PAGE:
Trainers guarantee success, and milkers that don’t “buy in” are identified before they sabotage the new routine. The initial training session must be followed up with constant oversight for one to two weeks – enough time to replace the old habit with a new one – before the new milking routine is born.
Monitoring your parlor
Managers of the smooth-operating parlors always have their “antennas up,” monitoring workers and their results. Monitoring begs feedback, and feedback is what motivates milkers to either do a good job or change to do better. While a few dairymen have sophisticated reports from ParlorWatch or computer-driven data, any dairyman can monitor milker performance by techniques and reports available to everyone. Here are a few tips:
• Walk into your parlor, unannounced, and evaluate teats on the side of the parlor opposite where milkers are attaching units. Count the number of dirty teats on 10 cows after machine removal (e.g., 3 teats out of 40) and promptly comment to your milkers on what you conclude. If milkers executed the routine correctly 10 minutes ago, before you entered the parlor, all teats should be clean. If several teats (you determine by your standards) are dirty, milker performance is inadequate. A quick thumbs-up or thumbs-down motivates or permits corrective comments. This motivation or discipline shows milkers you care and that they are being monitored.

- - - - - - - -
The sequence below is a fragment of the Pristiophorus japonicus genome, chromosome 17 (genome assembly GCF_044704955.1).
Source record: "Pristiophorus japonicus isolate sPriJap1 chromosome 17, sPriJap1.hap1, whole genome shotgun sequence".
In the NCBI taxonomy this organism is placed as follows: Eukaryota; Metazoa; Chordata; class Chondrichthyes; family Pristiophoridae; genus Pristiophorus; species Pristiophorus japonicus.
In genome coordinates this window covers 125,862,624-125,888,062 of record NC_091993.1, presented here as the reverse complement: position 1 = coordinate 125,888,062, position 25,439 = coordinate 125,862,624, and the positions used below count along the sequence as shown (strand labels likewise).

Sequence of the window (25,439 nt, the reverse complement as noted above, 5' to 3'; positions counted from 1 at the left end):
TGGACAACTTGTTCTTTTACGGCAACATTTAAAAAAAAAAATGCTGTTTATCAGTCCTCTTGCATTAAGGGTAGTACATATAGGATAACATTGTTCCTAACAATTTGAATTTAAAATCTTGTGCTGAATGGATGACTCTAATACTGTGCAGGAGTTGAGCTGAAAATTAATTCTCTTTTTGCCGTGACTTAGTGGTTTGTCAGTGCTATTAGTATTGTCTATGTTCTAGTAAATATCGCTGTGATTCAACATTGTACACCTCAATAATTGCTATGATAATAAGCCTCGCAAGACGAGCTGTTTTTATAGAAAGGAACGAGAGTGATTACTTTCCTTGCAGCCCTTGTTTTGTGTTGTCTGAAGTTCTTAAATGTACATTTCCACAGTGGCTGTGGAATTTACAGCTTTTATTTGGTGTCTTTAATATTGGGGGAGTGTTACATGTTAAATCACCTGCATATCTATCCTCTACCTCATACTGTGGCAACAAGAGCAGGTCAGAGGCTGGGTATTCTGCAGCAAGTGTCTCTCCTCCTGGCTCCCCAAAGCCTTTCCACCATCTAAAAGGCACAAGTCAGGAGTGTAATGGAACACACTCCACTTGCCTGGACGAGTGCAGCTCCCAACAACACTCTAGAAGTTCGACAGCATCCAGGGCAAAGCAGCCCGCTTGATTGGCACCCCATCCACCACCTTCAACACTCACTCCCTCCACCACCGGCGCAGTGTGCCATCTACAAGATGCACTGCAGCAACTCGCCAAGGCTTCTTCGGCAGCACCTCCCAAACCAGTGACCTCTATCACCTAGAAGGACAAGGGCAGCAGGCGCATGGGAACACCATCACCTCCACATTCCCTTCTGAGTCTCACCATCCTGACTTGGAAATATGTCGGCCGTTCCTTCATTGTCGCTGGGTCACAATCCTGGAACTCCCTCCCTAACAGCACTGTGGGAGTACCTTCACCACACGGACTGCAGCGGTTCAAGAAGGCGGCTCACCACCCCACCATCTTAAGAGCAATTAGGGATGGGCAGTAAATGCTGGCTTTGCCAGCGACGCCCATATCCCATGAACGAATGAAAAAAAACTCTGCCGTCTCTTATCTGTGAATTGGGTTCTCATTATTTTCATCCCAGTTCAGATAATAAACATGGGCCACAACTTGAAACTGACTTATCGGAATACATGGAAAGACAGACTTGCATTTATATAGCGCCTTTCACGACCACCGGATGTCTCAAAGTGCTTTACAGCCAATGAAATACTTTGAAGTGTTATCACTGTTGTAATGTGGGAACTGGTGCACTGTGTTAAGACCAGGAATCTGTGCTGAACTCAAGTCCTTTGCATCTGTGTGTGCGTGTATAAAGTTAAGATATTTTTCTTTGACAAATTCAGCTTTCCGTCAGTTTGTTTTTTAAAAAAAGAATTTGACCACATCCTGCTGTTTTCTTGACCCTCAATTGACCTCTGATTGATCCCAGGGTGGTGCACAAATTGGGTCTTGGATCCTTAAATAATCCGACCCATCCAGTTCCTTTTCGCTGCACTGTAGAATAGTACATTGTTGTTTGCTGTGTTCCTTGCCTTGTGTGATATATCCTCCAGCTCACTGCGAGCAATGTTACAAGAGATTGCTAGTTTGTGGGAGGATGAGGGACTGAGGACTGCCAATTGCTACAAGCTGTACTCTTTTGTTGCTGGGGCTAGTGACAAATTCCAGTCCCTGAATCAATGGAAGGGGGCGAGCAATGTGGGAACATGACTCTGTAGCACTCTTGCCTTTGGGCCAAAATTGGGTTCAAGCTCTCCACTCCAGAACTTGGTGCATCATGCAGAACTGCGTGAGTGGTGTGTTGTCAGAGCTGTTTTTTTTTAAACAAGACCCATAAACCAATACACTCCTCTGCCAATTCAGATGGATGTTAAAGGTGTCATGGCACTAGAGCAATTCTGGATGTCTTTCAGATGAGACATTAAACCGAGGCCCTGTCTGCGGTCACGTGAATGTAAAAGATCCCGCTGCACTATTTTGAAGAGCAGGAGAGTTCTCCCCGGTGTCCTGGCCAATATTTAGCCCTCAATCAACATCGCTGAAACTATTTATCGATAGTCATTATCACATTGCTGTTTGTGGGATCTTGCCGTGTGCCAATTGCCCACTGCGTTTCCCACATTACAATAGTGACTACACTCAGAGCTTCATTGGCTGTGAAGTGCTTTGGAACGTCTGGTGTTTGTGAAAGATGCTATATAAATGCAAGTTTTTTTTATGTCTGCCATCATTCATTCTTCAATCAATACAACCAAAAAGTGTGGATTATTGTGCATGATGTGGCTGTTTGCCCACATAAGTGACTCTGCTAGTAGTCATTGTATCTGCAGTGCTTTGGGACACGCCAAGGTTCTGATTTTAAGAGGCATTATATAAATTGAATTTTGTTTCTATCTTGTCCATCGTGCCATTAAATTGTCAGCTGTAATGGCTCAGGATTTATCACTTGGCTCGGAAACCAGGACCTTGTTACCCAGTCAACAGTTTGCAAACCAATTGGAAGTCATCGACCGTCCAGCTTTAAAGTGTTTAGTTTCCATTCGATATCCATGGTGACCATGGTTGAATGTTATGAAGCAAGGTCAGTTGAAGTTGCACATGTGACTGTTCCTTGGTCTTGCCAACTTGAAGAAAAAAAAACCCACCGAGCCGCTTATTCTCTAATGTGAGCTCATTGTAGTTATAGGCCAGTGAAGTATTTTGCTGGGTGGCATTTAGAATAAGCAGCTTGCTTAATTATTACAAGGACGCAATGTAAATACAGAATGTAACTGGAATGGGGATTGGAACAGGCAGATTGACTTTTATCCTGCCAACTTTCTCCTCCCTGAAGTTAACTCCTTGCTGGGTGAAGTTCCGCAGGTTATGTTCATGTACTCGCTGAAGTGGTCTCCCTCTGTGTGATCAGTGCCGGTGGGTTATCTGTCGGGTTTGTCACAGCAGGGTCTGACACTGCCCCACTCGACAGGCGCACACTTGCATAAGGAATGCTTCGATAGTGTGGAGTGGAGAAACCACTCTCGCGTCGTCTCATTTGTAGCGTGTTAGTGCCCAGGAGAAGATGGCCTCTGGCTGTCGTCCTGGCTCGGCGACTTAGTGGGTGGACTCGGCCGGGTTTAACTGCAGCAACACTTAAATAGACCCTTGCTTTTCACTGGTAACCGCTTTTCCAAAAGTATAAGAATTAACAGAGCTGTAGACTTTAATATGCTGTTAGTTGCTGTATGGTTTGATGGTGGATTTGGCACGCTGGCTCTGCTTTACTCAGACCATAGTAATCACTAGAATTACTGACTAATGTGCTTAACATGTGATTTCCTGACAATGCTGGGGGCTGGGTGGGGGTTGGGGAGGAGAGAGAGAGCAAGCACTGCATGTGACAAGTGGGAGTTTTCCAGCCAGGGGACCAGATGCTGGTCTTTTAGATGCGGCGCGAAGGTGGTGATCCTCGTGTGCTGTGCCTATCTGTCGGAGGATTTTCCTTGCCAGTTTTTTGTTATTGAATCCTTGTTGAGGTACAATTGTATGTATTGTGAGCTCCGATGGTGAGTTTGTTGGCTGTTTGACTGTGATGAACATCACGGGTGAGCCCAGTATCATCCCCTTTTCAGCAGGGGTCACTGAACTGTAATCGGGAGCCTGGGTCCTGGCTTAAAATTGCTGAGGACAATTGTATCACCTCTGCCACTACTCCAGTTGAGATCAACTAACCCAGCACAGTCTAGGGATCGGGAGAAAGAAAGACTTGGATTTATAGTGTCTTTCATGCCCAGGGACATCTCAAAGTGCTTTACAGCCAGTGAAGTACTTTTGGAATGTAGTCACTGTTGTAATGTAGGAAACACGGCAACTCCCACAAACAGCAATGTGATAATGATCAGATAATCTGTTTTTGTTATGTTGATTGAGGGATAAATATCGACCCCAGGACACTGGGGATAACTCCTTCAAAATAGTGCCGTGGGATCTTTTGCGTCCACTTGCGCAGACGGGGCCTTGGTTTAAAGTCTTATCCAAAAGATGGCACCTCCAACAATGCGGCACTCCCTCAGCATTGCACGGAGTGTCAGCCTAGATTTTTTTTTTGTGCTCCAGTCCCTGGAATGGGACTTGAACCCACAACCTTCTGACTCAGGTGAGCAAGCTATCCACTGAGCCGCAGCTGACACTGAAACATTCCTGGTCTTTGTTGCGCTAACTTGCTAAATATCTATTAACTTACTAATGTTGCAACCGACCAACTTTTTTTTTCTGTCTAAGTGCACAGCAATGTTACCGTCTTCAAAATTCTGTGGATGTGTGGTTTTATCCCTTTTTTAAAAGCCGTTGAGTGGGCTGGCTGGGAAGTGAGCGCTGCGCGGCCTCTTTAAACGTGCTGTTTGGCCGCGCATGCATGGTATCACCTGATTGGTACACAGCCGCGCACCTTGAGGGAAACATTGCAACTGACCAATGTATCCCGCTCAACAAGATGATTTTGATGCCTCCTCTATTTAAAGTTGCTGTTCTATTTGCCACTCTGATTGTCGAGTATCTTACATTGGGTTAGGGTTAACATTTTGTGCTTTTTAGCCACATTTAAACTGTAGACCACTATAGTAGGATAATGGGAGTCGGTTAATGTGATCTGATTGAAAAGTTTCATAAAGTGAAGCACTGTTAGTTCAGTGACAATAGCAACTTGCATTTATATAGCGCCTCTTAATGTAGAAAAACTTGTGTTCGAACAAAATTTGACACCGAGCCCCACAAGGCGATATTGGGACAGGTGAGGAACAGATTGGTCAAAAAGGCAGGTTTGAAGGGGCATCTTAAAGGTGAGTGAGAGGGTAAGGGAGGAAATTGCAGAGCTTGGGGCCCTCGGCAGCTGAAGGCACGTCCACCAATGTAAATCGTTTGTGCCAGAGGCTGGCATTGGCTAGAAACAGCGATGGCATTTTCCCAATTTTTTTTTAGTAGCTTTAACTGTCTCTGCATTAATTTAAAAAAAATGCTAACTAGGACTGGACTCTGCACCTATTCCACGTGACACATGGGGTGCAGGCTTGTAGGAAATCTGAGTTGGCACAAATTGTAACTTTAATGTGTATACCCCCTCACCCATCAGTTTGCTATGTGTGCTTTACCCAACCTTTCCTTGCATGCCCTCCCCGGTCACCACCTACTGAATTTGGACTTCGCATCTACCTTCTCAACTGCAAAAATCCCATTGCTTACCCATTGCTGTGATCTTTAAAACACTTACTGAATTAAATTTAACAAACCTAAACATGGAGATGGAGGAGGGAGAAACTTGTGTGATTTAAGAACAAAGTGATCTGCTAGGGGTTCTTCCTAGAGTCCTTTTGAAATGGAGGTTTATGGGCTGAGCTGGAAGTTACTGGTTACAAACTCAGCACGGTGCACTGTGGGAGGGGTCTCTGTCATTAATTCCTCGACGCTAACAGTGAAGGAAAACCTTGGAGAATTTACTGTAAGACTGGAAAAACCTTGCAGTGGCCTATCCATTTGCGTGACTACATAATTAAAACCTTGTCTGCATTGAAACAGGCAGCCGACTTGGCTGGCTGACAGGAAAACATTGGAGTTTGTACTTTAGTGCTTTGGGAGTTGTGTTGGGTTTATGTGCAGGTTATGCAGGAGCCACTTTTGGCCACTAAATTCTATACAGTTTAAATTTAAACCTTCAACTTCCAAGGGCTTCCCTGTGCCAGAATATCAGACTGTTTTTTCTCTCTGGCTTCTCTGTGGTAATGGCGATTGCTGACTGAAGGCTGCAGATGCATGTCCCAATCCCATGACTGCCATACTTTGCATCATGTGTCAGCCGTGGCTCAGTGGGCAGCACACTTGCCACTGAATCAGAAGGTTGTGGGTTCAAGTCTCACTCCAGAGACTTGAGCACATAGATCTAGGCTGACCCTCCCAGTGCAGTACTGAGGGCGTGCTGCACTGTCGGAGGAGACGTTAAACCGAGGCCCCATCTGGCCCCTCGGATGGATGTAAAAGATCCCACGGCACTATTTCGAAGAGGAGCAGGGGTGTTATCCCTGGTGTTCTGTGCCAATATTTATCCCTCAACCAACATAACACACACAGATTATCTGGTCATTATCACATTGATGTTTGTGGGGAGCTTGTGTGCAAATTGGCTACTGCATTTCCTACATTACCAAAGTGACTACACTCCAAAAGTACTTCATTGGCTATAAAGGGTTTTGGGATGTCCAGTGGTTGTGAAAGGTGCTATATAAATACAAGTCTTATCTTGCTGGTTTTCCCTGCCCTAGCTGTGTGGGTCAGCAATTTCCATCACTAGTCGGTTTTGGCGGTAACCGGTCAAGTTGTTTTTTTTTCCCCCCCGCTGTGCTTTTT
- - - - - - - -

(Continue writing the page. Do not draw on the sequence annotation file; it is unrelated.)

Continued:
• Look at milk filters. Dirt means teats are not cleaned thoroughly prior to machine attachment; flakes or clots means mastitis cows are not detected. Milk filter condition is an evaluation of milker performance when you can’t be in the parlor. Score your filters occasionally and give your milkers the thumbs-up or thumbs-down response.
• Milk plant bacteria counts, especially SPC and coliform counts, can be a direct reflection of milker performance and a monitor of milking procedures that affect milk quality. A very simple, basic explanation of these results gives milkers the thumbs-up or thumbs-down motivation or correction needed when quality comes into question.
• Monitor start-up and stop times. This is simple but an effective monitor when throughput comes into question.
The milking parlor is the heart of your dairy operation. When it works right and is on time, you can schedule everything else around the cow flow to and from the parlor. Milking parlor performance impacts everyone else on the dairy. But when your milkers have a swagger, you have successfully managed your milkers who are, on most dairies, at least 50 percent of your workforce. It clearly pays to manage milkers and create a positive and efficient work routine. PD
President of Dairy Works
The following article topic also appears in this month’s El Lechero. This article has been written specifically for dairy owners and herdsmen. The article in El Lechero is written for dairy employees.